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Canada

Student Health Insurance 2023 in Canada

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Although Canada is known for offering free health care, the majority of these services are only available to Canadian citizens and permanent residents. Therefore, all international students studying in Canada are required to obtain health insurance for the duration of their studies.

The health care system in Canada differs from province to province. Foreign nationals who wish to study in Canada should familiarize themselves with the health care options available in their chosen province. International students are covered by government health insurance programs in some provinces, but the majority of provinces require students to enroll in private health insurance plans.

Many provinces that require international students to enroll in private health insurance also offer health insurance packages to international students. In some situations, educational institutions will require students to enroll in their health insurance plans, while in others, students may opt out of their health insurance plans if they can prove that they have private health insurance from another source.

All educational institutions are aware of the health insurance needs of international students, regardless of the situation.

Health Care in Canada :

Without having to pay out of pocket, all Canadian citizens and permanent residents have adequate access to medically necessary hospital care. While universal health care is legislated at the federal level, the provinces and territories operate health care programs, so the details of coverage vary depending on where you live. All Canadians have access to universal health care, which covers only medically essential services; this is called basic health care coverage.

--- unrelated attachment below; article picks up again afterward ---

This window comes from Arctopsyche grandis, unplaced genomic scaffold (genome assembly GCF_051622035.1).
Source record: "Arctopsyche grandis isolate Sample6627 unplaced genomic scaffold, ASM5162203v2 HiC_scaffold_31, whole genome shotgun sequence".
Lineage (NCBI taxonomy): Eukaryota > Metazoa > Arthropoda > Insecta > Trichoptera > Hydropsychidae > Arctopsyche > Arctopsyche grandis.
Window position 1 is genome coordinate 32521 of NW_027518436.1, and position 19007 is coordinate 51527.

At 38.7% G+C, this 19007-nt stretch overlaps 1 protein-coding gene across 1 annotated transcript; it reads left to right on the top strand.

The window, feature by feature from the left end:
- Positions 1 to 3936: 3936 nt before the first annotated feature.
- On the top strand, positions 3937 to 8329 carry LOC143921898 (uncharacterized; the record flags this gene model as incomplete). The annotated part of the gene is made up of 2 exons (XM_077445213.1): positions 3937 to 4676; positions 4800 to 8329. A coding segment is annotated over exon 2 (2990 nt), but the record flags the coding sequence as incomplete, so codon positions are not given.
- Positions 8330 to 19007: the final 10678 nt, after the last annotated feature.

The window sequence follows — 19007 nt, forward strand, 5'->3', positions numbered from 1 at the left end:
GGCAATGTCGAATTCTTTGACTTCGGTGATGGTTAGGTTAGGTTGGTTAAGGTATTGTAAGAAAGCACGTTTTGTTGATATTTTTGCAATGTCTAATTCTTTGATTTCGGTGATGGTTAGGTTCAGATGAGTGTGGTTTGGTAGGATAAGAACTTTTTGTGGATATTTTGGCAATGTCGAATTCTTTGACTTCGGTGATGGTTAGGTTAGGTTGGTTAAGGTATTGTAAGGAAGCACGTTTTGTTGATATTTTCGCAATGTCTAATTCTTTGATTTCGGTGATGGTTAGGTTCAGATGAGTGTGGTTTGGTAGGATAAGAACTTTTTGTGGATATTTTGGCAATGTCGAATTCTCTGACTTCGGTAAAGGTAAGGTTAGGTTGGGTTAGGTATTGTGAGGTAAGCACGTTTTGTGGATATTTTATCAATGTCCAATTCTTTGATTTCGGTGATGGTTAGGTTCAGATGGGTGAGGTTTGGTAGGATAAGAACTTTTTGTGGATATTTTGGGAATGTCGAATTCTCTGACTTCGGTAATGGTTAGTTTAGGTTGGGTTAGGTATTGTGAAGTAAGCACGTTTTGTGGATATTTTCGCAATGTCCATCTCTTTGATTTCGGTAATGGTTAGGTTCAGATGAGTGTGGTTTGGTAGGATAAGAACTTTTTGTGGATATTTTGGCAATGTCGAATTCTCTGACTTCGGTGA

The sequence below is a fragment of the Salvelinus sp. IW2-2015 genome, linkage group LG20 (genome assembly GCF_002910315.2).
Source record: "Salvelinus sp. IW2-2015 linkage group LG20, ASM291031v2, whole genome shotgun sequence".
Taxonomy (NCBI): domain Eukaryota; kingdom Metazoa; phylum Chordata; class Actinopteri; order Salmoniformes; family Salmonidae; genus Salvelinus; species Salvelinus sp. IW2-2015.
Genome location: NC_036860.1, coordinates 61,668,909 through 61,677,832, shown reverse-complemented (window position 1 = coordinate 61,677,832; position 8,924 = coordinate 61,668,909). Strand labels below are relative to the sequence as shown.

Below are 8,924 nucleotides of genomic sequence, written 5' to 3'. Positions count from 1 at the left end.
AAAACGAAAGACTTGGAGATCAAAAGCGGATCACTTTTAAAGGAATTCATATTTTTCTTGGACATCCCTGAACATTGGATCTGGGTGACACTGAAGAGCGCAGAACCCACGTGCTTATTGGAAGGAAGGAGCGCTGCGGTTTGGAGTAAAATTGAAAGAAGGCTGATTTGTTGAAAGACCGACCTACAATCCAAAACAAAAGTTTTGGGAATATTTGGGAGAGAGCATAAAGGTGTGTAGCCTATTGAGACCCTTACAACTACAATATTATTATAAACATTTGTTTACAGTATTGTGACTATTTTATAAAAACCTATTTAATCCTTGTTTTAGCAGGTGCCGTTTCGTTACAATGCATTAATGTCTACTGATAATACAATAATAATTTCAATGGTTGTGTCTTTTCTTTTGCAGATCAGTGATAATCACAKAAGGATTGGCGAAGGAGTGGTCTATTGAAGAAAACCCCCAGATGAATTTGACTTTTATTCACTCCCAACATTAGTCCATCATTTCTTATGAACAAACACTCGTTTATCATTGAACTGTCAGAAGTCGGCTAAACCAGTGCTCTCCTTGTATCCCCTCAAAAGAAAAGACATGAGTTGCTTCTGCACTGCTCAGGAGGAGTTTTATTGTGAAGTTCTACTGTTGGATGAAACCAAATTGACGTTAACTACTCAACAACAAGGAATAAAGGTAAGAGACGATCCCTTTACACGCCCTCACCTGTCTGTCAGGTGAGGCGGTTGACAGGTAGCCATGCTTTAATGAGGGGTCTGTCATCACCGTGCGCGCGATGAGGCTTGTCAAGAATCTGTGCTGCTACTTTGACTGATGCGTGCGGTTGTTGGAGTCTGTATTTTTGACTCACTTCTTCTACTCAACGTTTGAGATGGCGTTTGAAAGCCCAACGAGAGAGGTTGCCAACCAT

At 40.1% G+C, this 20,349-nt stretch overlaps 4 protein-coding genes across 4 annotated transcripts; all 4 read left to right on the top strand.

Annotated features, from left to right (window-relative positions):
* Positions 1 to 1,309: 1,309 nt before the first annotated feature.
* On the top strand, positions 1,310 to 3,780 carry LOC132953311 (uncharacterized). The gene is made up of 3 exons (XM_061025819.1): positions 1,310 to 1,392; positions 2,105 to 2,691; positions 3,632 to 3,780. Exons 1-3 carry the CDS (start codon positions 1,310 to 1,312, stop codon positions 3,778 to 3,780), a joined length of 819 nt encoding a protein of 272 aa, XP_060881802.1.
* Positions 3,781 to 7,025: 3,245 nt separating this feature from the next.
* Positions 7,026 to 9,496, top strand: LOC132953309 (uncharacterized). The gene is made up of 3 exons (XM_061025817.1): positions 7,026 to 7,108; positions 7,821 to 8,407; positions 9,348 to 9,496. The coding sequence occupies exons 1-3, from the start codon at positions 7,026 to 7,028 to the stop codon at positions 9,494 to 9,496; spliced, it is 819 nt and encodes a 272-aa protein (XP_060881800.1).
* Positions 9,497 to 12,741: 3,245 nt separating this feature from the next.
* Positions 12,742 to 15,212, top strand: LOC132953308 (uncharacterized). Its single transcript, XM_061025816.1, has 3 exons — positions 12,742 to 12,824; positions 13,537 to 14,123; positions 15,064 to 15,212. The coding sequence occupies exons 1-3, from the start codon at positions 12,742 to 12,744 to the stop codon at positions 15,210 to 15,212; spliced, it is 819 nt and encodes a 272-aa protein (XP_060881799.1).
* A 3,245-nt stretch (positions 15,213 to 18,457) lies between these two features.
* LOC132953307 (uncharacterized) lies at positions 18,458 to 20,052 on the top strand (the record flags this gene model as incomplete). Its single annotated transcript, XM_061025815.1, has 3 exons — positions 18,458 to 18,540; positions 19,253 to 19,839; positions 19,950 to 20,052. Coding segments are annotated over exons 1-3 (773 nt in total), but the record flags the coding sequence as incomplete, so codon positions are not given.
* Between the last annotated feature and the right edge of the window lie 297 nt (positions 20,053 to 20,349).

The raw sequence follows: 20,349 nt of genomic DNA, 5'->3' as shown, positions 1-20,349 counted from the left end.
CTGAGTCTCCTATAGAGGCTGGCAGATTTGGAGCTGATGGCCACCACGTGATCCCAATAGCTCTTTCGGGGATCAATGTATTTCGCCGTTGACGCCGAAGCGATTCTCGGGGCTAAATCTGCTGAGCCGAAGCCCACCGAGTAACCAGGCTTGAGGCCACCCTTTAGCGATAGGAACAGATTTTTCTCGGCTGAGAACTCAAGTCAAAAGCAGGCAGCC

People who are not permanent residents or citizens of Canada can expect to pay out-of-pocket for medical services unless they have private health insurance. In fact, many immigration programs require temporary residents to obtain private health insurance for the duration of their stay in Canada. There are several options available to temporary residents in this regard:

  • An insurance company can provide them with private insurance.
  • If they work in Canada, they may be covered by their employer’s health insurance.
  • They can sign up for insurance through their school if they are studying in Canada.

Even if a patient does not have a government health card, all provinces and territories offer free emergency services. However, depending on a person’s immigration status, there may be considered limitations on the services that can be provided.

Student Health Care Services, Province by Province:

Here are some examples of provincial health insurance:

Alberta:

International students studying in Alberta for at least six months are normally covered by the Alberta Health Care Insurance Plan (AHCIP).

It is important to note that Alberta Health Care only covers basic medical expenses and excludes dental care and prescription drugs. If an international student is not eligible for AHCIP, they must purchase a private plan through an insurance company or agent.

British Columbia: